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Bill of Lading

Bills of lading have been known from at least the thirteenth century. At that times shippers (usually the owners of the goods) as a rule accompanied their cargoes on the voyage to destination and bill of lading served only as an invoice of the goods shipped. Later, in the sixteenth and seventeenth centuries, when larger ships has begun to carry varied cargoes belonging to several shippers this practice gradually came to naught and it became the custom to incorporate the terms of the contract of carriage into bill of lading

Bill of Lading, Nature of
Last updated: 21-Jun-2015

Cole v North Western Bank (1875) LR 10, CP 372 per Lord Blackburn:

The possession of Bill of Lading or other Documents of Title to goods did not confer on the holder of them any greater power than the possession of the goods themselves. The transfer of the Document of Title by means of which actual possession of the goods could be obtained, had no greater effect at Common Law than the transfer of the actual possession.

Leduc & Co v Ward (1888) 20 QBD 475 per Lord Esher, M.R. at p.479:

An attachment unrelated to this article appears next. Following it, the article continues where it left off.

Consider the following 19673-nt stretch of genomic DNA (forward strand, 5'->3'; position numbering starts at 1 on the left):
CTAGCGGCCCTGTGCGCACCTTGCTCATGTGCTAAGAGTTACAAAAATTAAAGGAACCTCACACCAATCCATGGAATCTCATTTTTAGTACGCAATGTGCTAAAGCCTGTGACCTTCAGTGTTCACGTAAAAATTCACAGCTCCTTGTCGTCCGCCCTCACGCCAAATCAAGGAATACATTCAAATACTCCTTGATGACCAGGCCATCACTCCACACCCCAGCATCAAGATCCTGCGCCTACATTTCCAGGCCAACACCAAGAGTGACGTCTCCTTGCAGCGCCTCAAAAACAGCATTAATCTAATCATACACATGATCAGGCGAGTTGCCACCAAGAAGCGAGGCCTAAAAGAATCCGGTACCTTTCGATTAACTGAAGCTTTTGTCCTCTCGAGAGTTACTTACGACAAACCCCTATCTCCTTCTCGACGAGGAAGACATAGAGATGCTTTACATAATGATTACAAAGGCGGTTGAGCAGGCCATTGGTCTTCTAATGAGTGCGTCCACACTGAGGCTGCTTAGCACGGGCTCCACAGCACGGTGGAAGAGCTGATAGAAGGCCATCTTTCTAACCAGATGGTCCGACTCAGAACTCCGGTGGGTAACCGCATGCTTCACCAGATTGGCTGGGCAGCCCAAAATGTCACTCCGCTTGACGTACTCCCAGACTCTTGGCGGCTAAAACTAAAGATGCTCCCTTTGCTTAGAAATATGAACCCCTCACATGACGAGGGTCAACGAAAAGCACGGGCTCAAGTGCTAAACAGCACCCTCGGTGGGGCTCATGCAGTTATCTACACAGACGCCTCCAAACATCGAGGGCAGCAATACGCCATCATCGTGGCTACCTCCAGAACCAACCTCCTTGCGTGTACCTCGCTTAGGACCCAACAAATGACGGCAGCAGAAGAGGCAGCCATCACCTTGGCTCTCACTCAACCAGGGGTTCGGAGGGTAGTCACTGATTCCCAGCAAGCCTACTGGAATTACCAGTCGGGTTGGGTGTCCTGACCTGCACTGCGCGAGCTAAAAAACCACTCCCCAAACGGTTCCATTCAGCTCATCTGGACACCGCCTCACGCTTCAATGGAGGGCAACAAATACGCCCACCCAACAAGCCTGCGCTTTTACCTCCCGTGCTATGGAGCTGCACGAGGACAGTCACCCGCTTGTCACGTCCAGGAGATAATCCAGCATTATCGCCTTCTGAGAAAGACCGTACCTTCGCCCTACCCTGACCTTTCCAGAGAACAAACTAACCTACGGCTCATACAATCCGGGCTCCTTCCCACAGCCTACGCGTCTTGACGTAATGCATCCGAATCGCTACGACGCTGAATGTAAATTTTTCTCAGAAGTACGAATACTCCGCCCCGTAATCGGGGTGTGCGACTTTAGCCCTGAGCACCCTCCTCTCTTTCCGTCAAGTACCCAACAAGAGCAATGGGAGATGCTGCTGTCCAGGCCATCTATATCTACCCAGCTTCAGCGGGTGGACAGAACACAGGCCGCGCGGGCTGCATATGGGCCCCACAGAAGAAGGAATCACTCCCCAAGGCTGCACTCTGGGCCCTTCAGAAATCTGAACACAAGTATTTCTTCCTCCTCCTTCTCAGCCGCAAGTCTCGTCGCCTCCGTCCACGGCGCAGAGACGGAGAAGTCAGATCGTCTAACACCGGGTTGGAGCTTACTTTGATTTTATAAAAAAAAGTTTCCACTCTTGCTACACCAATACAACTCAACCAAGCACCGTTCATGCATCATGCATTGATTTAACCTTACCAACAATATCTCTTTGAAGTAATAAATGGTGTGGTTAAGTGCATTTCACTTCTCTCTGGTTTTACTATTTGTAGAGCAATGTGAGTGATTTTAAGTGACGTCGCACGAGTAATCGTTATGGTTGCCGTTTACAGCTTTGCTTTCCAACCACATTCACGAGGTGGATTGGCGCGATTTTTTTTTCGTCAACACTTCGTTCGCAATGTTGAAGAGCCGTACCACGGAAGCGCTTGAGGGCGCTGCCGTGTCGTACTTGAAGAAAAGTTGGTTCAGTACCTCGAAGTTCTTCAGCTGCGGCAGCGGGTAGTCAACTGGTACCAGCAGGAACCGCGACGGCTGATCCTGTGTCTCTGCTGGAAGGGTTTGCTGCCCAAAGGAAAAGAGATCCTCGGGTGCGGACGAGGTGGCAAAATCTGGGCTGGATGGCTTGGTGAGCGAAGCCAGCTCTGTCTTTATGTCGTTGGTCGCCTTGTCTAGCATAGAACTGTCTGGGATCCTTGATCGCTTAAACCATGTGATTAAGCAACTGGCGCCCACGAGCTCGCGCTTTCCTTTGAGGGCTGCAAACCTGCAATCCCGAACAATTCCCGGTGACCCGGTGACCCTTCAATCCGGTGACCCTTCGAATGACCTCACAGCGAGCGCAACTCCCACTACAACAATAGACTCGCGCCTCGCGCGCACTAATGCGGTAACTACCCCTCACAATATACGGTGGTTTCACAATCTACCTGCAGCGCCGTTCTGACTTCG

It is true that, where there is a charterparty, as between the shipowner and the charterer the bill of lading may be merely in the nature of a receipt for goods, because all the other terms of the contract of carriage between them are contained in the charterparty; and the bill of lading is merely given as between them to enable the charterer to deal with the goods while in the course of transit; but, where the bill of lading indorsed over, as between the shipowner and the indorsee, the bill of lading must be considered to contain the contract, because the former has given it for the purpose of enabling the charterer to pass it on as the contract of carriage in respect of the goods. When there is no charterparty, as between the grantee of the bill of lading and the shipowner, the bill of lading is no doubt a receipt for the goods, and as such, like any other receipt, it is not conclusive, for it may be controverted by evidence shewing that the goods were not received. But the question whether it will be more than a receipt as between the shipper and shipowner depends on whether the captain has received the goods, for he has no authority to make contract of carriage to bind the shipowner, except in respect of goods received by him. If the goods have not been received, the bill of lading cannot contain the terms of a contract o carriage with respect to them as against the shipowner. But, if the goods have been received by the captain, it is the evidence in writing of what the contract of carriage between the parties is

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